I strongly recommend you research using some kind of data abstraction layer. In Perl I use Data::ObjectDriver and/or Moose. Every language has its equivalent. What these frameworks provide is a simple way for you to define the properties of an object, and then the framework will manage interfacing with the database for you. Often there is no need for you to create your database tables, or even write a single line of SQL code. Not only does this make the mundane task of writing SQL for each of your objects completely unnecessary, but these frameworks also help you solve other potentially large architectural problems, like database partitioning and caching.
Let's just look at Data::ObjectDriver as an example, which I select only because I have experience using it. The source code samples provided by its documentation make the API clear: you define a data structure and a database, and the framework will then create the tables for you make interacting with a recipe for example as simple as:
my $recipe = Recipe->new;
my $ingredient = Ingredient->new;
Now here is one more advantage of using a framework like this: one of the things Data::ObjectDriver does for you automatically is to interface with a memcached server should one be present. This automatically offloads a lot of traffic from your database to a low-latency caching system over the network. This ability and others are capabilities you get "for free." And from the big picture point of view, a developer should never bother themselves with reinventing the wheel -- unless the wheel you need has not yet been invented. :)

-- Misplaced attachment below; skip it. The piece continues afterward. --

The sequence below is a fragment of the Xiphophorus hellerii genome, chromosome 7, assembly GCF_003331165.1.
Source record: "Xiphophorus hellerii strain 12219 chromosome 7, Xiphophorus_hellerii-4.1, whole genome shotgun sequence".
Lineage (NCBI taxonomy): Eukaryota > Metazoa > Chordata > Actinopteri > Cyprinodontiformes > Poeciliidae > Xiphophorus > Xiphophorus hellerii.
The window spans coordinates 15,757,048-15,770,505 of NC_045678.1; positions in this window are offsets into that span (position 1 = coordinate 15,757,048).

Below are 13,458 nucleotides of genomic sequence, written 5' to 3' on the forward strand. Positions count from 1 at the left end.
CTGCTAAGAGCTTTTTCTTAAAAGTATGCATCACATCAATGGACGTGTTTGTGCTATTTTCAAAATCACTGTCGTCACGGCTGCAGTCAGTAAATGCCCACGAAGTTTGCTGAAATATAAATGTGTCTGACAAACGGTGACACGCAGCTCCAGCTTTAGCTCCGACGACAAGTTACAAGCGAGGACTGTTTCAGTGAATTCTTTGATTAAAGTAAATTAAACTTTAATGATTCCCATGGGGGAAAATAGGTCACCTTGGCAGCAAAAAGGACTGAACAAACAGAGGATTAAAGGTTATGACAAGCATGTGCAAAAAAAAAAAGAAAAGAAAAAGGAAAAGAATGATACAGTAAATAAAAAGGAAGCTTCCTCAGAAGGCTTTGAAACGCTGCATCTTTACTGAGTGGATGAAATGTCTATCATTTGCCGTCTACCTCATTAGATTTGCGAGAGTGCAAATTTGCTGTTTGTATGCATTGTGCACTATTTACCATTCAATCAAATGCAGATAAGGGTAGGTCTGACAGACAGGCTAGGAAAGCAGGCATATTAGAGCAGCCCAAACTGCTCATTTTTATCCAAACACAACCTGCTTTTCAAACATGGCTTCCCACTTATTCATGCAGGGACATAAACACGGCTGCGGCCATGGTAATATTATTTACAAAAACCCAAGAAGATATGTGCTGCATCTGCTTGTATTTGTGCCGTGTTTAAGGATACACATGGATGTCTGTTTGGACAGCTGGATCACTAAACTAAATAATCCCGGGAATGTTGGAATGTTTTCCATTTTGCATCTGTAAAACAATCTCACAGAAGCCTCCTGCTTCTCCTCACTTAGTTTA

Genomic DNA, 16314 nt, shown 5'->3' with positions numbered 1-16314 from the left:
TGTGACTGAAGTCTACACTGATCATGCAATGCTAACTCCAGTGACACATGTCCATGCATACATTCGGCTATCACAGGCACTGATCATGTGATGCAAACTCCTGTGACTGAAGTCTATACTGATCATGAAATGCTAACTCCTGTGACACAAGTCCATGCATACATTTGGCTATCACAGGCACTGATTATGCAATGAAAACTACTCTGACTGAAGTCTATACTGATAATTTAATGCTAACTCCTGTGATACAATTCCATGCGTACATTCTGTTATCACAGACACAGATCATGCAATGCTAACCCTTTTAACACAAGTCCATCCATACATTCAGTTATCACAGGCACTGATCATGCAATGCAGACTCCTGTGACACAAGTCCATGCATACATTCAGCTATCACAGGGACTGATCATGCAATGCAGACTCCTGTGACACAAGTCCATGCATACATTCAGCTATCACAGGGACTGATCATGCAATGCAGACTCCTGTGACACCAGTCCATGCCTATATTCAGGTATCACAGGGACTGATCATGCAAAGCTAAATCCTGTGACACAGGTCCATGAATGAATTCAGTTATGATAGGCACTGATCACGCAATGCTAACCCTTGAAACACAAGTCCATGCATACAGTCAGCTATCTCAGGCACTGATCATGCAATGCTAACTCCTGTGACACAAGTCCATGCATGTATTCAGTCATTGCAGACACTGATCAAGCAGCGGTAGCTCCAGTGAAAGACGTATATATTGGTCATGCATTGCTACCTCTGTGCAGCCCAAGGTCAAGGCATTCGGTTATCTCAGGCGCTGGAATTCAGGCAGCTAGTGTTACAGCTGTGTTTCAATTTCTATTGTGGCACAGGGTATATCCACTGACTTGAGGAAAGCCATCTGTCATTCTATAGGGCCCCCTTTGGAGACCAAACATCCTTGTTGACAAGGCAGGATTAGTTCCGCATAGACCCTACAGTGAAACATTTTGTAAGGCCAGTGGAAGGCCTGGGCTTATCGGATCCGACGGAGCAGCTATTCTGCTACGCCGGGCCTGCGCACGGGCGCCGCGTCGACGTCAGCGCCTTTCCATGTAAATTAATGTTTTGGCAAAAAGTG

Now, let's return to your question.
Am I better off making one big call to the database and populating my objects and working with these objects, or should I retrieve data from the db only when needed?
My answer to this question is therefore, don't worry about it, but only if you are using a good data abstraction layer. A good data abstraction layer will have addressed many scaling problems and challenges already, or least provide specific remedies for common problems you might face.
If you find that you must write this code yourself, then I would err on the side of simplicity. Keep your database queries simple, even if that means requiring more of them for any given request. Then use memcached to cache the results of your query. That way, even if it takes 100 queries to build a single object, then so be it. The first time through, generate the 100 queries. In subsequent requests, you won't hit the database at all.